• Wooky – White
  • YoYo – Pink
  • Soul – Blue

So far, the phone sounds like every kid’s dream come true, but this is where the spec sheet jumps in, and mind you, its not kiddish at all.

The AKA runs Android 4.4 KitKat on a Snapdragon 400 chipset and packs a 5″ 720p screen. There’s an 8MP camera, 16GBLG-AKA of inbuilt storage with a microSD card slot, LTE connectivity and a 2,610mAh battery. The camera has laser-assisted auto-focus and the volume rocker and power button are placed at the back. Specs like this places the AKA lineup firmly in the Mid range domain, where it will compete with the Moto G and Zenfone and probably every other Chinese phone that comes out in the market these days.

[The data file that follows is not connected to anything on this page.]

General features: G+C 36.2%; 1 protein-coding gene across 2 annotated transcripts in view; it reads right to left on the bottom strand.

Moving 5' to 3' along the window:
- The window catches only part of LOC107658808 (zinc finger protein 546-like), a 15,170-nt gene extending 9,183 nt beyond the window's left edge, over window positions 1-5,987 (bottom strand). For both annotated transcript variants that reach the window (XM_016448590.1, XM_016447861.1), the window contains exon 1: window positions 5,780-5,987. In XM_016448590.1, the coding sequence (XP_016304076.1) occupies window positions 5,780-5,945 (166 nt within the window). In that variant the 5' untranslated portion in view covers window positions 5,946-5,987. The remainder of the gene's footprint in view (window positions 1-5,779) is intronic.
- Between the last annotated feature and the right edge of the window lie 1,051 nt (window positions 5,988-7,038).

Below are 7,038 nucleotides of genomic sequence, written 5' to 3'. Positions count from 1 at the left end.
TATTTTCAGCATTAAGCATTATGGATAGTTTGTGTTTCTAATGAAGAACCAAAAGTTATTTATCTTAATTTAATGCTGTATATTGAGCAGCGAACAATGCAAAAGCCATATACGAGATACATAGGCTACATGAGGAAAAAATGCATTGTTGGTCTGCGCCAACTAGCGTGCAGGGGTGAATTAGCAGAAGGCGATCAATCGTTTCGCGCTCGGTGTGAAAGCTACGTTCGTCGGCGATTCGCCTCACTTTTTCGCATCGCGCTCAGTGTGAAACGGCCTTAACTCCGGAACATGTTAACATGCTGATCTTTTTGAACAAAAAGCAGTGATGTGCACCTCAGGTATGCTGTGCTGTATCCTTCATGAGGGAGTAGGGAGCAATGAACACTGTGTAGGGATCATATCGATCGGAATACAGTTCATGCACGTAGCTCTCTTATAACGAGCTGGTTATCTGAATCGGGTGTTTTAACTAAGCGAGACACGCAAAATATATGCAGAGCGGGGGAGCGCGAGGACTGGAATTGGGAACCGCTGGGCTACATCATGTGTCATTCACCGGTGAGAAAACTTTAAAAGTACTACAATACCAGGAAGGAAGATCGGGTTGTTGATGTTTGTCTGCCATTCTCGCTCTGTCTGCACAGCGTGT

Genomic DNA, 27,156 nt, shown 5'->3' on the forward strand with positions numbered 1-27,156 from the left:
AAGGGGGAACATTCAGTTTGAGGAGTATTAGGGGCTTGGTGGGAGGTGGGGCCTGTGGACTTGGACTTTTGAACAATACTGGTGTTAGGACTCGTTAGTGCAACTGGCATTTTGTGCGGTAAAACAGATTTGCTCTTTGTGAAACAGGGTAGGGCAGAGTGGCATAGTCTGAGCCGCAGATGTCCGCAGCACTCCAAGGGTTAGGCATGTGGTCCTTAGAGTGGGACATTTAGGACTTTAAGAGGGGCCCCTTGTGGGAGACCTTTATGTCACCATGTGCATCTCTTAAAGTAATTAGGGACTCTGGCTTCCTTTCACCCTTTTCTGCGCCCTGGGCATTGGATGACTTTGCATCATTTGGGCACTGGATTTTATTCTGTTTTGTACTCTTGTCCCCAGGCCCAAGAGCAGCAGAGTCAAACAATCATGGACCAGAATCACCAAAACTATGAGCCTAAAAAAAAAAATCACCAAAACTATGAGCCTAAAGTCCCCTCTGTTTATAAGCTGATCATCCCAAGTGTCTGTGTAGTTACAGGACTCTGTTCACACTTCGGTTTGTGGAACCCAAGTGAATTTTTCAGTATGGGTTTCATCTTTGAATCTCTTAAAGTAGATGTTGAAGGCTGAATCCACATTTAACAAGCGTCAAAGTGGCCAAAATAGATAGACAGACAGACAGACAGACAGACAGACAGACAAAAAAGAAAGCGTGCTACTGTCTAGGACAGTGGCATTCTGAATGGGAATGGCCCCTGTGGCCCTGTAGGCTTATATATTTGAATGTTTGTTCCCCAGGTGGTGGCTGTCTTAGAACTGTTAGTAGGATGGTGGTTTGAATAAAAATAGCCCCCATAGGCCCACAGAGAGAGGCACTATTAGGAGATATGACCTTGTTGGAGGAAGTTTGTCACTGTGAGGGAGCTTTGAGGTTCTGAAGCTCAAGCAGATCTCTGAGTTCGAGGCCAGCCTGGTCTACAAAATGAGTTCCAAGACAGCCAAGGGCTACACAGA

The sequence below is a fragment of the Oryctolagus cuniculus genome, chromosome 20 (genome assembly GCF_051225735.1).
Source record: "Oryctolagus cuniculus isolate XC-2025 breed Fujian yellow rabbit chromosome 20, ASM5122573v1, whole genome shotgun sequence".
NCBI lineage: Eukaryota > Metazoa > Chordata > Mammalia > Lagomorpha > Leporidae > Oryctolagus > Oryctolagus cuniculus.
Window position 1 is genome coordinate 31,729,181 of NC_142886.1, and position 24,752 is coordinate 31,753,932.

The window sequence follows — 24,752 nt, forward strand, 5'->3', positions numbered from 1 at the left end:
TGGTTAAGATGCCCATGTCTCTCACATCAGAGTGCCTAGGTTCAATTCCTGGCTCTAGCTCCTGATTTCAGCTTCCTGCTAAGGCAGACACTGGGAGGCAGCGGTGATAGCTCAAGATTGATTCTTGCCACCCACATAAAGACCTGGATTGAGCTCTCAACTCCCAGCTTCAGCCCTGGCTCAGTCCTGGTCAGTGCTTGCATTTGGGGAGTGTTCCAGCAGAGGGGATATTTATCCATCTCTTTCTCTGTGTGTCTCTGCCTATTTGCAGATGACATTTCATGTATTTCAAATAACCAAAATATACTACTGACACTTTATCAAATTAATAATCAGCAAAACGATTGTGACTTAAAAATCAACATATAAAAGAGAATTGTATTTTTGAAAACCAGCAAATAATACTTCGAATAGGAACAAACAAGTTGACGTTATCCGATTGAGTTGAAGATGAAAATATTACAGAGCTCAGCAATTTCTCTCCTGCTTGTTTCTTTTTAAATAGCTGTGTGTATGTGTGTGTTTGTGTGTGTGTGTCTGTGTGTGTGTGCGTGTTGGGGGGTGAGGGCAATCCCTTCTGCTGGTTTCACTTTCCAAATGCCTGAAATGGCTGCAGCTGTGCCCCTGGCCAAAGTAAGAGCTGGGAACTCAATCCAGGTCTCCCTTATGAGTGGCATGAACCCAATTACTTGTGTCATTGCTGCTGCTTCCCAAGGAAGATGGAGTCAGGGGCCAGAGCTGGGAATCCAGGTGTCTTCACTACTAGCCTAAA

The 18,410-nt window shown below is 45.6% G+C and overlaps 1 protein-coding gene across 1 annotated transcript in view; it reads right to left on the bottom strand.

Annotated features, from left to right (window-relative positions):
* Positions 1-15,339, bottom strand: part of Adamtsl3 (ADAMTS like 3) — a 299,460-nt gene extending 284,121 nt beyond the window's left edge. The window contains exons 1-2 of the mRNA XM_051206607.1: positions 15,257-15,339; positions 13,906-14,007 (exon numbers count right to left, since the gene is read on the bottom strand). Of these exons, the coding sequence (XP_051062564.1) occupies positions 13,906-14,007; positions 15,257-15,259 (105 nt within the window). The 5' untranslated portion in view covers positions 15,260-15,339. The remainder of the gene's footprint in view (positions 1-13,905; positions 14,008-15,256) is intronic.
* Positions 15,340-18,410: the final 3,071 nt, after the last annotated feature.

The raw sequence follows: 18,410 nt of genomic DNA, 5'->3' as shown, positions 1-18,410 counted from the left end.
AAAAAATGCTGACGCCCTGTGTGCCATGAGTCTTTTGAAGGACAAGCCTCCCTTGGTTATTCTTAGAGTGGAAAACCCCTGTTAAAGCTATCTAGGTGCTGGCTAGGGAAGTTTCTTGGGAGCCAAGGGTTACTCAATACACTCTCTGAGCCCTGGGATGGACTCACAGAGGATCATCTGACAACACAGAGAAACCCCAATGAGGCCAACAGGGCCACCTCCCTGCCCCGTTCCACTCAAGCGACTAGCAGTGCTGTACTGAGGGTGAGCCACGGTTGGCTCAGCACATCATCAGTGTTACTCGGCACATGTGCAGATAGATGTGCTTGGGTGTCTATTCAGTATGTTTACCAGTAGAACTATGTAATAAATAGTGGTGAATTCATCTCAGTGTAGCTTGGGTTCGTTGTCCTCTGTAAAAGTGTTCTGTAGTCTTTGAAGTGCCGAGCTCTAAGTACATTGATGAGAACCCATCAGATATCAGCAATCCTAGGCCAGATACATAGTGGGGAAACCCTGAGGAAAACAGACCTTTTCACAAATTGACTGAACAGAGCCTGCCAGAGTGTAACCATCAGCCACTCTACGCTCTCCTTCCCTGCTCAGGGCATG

Now that we have the basics covered, lets get into the details –

  • Design – Keep aside the Mascot and the kid friendly glance screen eyes, and what you are left with is a surprisingly sleek looking device. The design language follows that of the sacred ‘G’ lineup. The handset has clean and simple design with the trademark rear-placed power and volume keys. There is even the laser-assisted autofocus for the camera too. If it wasn’t for the proprietary front covers, the AKA would have become the official twin device of the LG G2 mini, complete with a matte finish battery panel. The front mask is glossy plastic, so you can expect some fingerprint problem here, but hats off to LG for the design. The mask fits so snug that it actually feels like a natural body part of the device. What this mask does is, it clouds out all the remaining display, leaving room for just the eyes of the mascot you have purchased.